LYNCHBURG, Va. (WSET) — Liberty University President Jerry Prevo announced the school will spend about $8.5 million to install cameras and “blue light boxes” as the university faces lawsuits claiming LU mishandled sexual assault allegations.
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Prevo made the announcement during convocation on Wednesday, an event where the student body comes together. He said the "blue light boxes," or emergency call boxes, will be located around campus to allow students to quickly call police.
He said he didn’t want students to be afraid to come forward if they were assaulted, and that there would be more “training,” but he also discouraged false reporting.
“If you’re doing something wrong, don’t claim that something happened to you that was false, alright?” Prevo said.
A lawsuit filed in April by 12 anonymous women claims that Liberty University silenced and sometimes punished these women under their honor code, “The Liberty Way.” The newest version of the “Liberty Way” honor code is not public, but the 2020 version could previously be found online, though that link appears to be dead now. That document states that the university can issue “points” to students for breaking the “Liberty Way,” potentially making them pay a fine and perform community service hours. For example, the document online says they could fine students $300 for drinking alcohol or spending the night with a member of the opposite sex.
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Sources with the lawsuit tell ABC13 more women are signing onto the lawsuit, bringing the number to 22 women.
“It’s been insinuated that if you are, let’s say, violated the Liberty Way, and during your violation of that Liberty Way, you are sexually abused, sexually harassed, sexually assault, dating and domestic violence and stalking, you are not going to be disciplined for that if you come and you have a legitimate complaint that you have been sexually harassed, sexually assaulted, dating and domestic violence, you’re going to have what we call amnesty,” Prevo said. “We do not want you to be afraid to come forward thinking that you’re going to have to give an account of what you were doing when that happened.”
Prevo also said he’s not there to “cover-up” complaints.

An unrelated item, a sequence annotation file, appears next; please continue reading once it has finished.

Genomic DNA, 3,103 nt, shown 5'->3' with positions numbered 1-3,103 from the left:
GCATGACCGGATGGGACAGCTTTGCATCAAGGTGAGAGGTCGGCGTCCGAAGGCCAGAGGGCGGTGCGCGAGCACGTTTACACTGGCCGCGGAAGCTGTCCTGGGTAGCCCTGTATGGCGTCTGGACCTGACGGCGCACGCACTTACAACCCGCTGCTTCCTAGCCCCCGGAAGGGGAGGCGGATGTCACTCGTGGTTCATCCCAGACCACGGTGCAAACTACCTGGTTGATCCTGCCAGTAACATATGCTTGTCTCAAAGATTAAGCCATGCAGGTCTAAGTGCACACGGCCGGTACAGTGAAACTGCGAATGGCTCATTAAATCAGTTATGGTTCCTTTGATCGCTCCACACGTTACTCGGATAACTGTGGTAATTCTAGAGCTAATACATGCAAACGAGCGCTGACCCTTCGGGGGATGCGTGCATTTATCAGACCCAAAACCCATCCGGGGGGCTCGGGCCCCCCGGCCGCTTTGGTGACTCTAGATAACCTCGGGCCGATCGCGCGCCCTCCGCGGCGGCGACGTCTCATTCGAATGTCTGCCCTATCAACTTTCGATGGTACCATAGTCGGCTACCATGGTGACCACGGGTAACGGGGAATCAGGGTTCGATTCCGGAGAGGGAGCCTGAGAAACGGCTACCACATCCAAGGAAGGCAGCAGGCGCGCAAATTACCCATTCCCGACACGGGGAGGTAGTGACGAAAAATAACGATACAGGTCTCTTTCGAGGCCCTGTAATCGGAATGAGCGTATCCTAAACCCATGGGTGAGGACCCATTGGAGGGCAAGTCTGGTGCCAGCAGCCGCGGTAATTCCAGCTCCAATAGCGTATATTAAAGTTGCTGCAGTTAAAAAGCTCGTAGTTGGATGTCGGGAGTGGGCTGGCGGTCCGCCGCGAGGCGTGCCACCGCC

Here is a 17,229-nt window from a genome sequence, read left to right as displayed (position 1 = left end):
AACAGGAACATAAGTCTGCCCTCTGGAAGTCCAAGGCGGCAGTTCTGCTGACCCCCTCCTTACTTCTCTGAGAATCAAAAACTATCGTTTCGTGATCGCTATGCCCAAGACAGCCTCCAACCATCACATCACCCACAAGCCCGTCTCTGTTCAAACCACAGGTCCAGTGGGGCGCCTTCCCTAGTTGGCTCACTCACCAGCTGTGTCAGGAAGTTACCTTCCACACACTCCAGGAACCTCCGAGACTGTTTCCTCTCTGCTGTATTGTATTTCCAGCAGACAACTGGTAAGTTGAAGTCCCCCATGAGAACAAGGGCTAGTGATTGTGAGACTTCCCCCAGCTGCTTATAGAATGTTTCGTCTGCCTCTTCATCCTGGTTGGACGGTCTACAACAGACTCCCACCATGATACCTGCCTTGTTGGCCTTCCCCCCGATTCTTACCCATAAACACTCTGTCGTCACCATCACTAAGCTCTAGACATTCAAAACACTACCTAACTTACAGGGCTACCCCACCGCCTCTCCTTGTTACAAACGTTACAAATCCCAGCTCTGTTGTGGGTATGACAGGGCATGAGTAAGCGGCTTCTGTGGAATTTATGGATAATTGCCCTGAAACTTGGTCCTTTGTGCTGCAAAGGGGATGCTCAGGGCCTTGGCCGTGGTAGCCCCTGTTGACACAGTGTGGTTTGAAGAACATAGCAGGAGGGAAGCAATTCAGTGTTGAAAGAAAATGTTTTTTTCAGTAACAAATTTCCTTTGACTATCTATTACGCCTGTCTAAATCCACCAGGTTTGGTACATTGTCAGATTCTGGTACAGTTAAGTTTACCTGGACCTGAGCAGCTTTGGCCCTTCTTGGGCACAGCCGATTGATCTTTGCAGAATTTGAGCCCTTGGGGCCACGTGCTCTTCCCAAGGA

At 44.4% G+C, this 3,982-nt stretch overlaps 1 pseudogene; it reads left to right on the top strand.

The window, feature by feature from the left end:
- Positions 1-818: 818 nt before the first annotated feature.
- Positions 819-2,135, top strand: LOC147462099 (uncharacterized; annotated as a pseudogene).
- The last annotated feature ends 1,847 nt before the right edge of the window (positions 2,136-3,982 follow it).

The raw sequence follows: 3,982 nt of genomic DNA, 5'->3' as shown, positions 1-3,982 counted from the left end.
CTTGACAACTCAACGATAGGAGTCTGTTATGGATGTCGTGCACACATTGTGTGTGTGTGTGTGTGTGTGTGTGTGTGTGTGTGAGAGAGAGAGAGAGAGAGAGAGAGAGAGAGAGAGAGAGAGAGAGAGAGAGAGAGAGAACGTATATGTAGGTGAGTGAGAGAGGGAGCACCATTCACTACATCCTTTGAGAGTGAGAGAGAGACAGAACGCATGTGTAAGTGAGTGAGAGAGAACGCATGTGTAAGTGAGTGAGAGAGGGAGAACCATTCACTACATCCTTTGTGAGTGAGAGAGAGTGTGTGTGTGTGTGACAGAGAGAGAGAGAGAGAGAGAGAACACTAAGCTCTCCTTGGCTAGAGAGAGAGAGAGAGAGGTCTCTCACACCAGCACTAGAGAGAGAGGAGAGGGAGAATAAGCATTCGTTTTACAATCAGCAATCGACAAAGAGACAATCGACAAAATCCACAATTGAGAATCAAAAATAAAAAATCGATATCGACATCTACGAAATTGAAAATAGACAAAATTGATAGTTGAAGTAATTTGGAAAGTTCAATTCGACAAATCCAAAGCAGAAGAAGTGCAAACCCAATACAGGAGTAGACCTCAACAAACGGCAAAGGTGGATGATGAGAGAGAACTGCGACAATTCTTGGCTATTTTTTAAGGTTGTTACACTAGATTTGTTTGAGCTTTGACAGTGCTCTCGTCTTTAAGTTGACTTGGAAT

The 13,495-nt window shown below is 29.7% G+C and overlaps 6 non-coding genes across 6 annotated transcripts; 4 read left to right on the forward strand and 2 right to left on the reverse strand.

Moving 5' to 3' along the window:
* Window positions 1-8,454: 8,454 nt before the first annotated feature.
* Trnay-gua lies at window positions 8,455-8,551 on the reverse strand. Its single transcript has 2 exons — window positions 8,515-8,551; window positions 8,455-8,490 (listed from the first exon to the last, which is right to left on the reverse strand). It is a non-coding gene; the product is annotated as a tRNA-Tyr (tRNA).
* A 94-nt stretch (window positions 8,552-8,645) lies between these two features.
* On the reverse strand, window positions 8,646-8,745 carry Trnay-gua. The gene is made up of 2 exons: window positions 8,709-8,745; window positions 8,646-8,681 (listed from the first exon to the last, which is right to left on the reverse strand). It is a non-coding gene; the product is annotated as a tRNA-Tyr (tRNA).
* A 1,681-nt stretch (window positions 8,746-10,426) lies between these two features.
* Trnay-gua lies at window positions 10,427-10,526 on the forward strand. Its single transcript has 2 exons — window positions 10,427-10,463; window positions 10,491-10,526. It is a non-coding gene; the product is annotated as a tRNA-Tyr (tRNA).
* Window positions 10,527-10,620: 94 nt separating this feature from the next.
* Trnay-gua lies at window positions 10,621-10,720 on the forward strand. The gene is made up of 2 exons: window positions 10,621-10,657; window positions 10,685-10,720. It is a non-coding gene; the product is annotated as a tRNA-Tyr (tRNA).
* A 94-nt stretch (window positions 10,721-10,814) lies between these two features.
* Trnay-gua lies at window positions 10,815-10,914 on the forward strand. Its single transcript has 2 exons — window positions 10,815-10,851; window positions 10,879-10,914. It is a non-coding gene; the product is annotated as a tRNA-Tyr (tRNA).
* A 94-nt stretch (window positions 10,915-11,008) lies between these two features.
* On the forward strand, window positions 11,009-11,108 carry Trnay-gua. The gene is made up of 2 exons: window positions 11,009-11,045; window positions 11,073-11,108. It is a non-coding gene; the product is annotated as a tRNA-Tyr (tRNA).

In a lawsuit filed last week, Scott Lamb, LU’s former senior vice president of communications and public engagement, says he was fired on Oct. 6, 2021, at the direction of President Prevo. He alleges that it was because he voiced concern about how university leadership was handling sexual assault complaints, specifically allegations made in the lawsuit Jane Does 1-12 v. Liberty University Inc.
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“I do not know what happened before I came, but I can tell you this, we’re not going to try to cover up anything,” Prevo said. “We’re going to look back, have that investigated, and also, if we’ve done wrong, we’re going to correct that wrong the best we can.”
The announcement about cameras and blue light boxes comes as students show support for the Jane Does in the lawsuit and call on the university for changes.
A group called “Justice for Janes” started a petition in September. That petition calls for an independent audit of LU’s Human Resources and Title IX offices, universal amnesty and emergency call boxes.
The group posted on Instagram, reading, in part, “Make no mistake, the fight isn’t over until we get the audit. Period. That is the final prize.”
During Prevo’s announcement Wednesday, he said he had asked why the university didn’t already have these. Prevo has been a member of the Liberty University Board of Trustees since 1996 and filled the role of Board Chairman since 2003, according to his biography on Liberty university’s website.
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Prevo said last April, he said the school needed more cameras.
“I may get in trouble with our board because I authorized about 8.5 million dollars to do this right here-- cameras. So if I get in trouble for that, will you all come to my support?” Prevo asked the crowd.
According to a study released last year by the National Association of College and University Business Officers, Liberty's $1.6 billion endowment portion of its $2 billion in investments puts Liberty in the top 100 schools with the largest endowments in the United States.
Prevo then reiterated his statement that he wants students to feel free to come forward if they are assaulted. He added, “There will be some more training that will go forward.” Though, he did not specify what kind of training or when that would occur.
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He then ended his speech by throwing Halloween candy to the students.
“I said, ‘what are we going to do with all that candy?’” Prevo said at the end of his speech to the crowd.